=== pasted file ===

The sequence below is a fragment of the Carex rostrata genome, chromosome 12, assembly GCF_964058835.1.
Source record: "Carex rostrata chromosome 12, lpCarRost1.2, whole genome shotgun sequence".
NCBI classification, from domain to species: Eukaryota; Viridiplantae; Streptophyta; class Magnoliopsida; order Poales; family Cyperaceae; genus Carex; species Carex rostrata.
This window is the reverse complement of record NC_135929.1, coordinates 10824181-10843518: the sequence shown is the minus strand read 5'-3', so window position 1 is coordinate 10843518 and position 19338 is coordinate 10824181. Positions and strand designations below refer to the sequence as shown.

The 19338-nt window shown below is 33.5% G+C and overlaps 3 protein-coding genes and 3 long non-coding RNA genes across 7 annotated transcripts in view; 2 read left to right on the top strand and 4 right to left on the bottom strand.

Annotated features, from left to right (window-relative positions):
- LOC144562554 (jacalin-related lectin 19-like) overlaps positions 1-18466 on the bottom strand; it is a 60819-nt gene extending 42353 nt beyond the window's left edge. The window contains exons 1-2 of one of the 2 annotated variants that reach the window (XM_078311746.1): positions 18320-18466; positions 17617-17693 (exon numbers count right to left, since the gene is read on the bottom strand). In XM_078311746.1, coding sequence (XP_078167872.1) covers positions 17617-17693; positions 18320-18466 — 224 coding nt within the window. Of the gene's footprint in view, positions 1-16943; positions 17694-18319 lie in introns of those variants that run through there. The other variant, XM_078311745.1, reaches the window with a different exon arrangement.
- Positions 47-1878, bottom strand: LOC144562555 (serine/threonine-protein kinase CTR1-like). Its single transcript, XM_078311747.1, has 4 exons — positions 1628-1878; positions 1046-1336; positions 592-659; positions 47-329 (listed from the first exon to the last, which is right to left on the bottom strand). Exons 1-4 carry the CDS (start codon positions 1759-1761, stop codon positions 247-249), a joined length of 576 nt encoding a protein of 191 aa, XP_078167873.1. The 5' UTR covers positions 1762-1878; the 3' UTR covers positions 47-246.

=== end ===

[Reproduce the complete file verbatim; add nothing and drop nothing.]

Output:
The sequence below is a fragment of the Carex rostrata genome, chromosome 12, assembly GCF_964058835.1.
Source record: "Carex rostrata chromosome 12, lpCarRost1.2, whole genome shotgun sequence".
NCBI classification, from domain to species: Eukaryota; Viridiplantae; Streptophyta; class Magnoliopsida; order Poales; family Cyperaceae; genus Carex; species Carex rostrata.
This window is the reverse complement of record NC_135929.1, coordinates 10824181-10843518: the sequence shown is the minus strand read 5'-3', so window position 1 is coordinate 10843518 and position 19338 is coordinate 10824181. Positions and strand designations below refer to the sequence as shown.

The 19338-nt window shown below is 33.5% G+C and overlaps 3 protein-coding genes and 3 long non-coding RNA genes across 7 annotated transcripts in view; 2 read left to right on the top strand and 4 right to left on the bottom strand.

Annotated features, from left to right (window-relative positions):
- LOC144562554 (jacalin-related lectin 19-like) overlaps positions 1-18466 on the bottom strand; it is a 60819-nt gene extending 42353 nt beyond the window's left edge. The window contains exons 1-2 of one of the 2 annotated variants that reach the window (XM_078311746.1): positions 18320-18466; positions 17617-17693 (exon numbers count right to left, since the gene is read on the bottom strand). In XM_078311746.1, coding sequence (XP_078167872.1) covers positions 17617-17693; positions 18320-18466 — 224 coding nt within the window. Of the gene's footprint in view, positions 1-16943; positions 17694-18319 lie in introns of those variants that run through there. The other variant, XM_078311745.1, reaches the window with a different exon arrangement.
- Positions 47-1878, bottom strand: LOC144562555 (serine/threonine-protein kinase CTR1-like). Its single transcript, XM_078311747.1, has 4 exons — positions 1628-1878; positions 1046-1336; positions 592-659; positions 47-329 (listed from the first exon to the last, which is right to left on the bottom strand). Exons 1-4 carry the CDS (start codon positions 1759-1761, stop codon positions 247-249), a joined length of 576 nt encoding a protein of 191 aa, XP_078167873.1. The 5' UTR covers positions 1762-1878; the 3' UTR covers positions 47-246.